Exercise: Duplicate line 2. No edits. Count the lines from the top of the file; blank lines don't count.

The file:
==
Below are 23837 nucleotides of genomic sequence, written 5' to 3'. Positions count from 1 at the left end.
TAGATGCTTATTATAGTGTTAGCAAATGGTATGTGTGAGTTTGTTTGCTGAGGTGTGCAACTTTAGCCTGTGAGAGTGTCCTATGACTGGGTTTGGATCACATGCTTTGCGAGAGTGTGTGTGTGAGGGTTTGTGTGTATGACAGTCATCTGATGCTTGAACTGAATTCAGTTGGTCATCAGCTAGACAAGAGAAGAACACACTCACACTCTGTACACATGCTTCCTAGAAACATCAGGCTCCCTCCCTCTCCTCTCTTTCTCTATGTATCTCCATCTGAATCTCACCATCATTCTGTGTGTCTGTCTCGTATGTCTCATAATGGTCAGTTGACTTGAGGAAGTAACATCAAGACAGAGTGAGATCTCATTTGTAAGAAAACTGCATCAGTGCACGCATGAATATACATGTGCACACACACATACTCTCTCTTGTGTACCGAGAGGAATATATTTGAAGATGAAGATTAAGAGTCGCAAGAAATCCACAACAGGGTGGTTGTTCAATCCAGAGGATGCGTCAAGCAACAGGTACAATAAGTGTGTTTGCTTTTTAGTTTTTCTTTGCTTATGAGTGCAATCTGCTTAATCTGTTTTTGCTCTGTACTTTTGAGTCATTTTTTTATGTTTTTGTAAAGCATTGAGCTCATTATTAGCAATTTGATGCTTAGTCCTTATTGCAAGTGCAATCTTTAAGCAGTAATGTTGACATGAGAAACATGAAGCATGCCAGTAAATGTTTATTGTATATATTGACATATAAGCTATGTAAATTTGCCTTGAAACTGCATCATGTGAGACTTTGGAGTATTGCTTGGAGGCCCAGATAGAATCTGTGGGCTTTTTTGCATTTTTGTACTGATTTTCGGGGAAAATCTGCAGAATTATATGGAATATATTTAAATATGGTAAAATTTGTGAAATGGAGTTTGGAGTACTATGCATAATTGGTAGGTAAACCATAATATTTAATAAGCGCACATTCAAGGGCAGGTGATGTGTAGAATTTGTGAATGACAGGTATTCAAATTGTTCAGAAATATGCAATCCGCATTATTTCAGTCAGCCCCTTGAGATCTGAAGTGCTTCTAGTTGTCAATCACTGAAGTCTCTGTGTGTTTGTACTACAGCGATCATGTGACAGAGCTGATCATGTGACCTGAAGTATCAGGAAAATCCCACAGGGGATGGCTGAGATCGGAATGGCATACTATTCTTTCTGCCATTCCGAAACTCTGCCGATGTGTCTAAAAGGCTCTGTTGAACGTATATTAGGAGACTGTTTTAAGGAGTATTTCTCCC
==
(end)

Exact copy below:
TAGATGCTTATTATAGTGTTAGCAAATGGTATGTGTGAGTTTGTTTGCTGAGGTGTGCAACTTTAGCCTGTGAGAGTGTCCTATGACTGGGTTTGGATCACATGCTTTGCGAGAGTGTGTGTGTGAGGGTTTGTGTGTATGACAGTCATCTGATGCTTGAACTGAATTCAGTTGGTCATCAGCTAGACAAGAGAAGAACACACTCACACTCTGTACACATGCTTCCTAGAAACATCAGGCTCCCTCCCTCTCCTCTCTTTCTCTATGTATCTCCATCTGAATCTCACCATCATTCTGTGTGTCTGTCTCGTATGTCTCATAATGGTCAGTTGACTTGAGGAAGTAACATCAAGACAGAGTGAGATCTCATTTGTAAGAAAACTGCATCAGTGCACGCATGAATATACATGTGCACACACACATACTCTCTCTTGTGTACCGAGAGGAATATATTTGAAGATGAAGATTAAGAGTCGCAAGAAATCCACAACAGGGTGGTTGTTCAATCCAGAGGATGCGTCAAGCAACAGGTACAATAAGTGTGTTTGCTTTTTAGTTTTTCTTTGCTTATGAGTGCAATCTGCTTAATCTGTTTTTGCTCTGTACTTTTGAGTCATTTTTTTATGTTTTTGTAAAGCATTGAGCTCATTATTAGCAATTTGATGCTTAGTCCTTATTGCAAGTGCAATCTTTAAGCAGTAATGTTGACATGAGAAACATGAAGCATGCCAGTAAATGTTTATTGTATATATTGACATATAAGCTATGTAAATTTGCCTTGAAACTGCATCATGTGAGACTTTGGAGTATTGCTTGGAGGCCCAGATAGAATCTGTGGGCTTTTTTGCATTTTTGTACTGATTTTCGGGGAAAATCTGCAGAATTATATGGAATATATTTAAATATGGTAAAATTTGTGAAATGGAGTTTGGAGTACTATGCATAATTGGTAGGTAAACCATAATATTTAATAAGCGCACATTCAAGGGCAGGTGATGTGTAGAATTTGTGAATGACAGGTATTCAAATTGTTCAGAAATATGCAATCCGCATTATTTCAGTCAGCCCCTTGAGATCTGAAGTGCTTCTAGTTGTCAATCACTGAAGTCTCTGTGTGTTTGTACTACAGCGATCATGTGACAGAGCTGATCATGTGACCTGAAGTATCAGGAAAATCCCACAGGGGATGGCTGAGATCGGAATGGCATACTATTCTTTCTGCCATTCCGAAACTCTGCCGATGTGTCTAAAAGGCTCTGTTGAACGTATATTAGGAGACTGTTTTAAGGAGTATTTCTCCC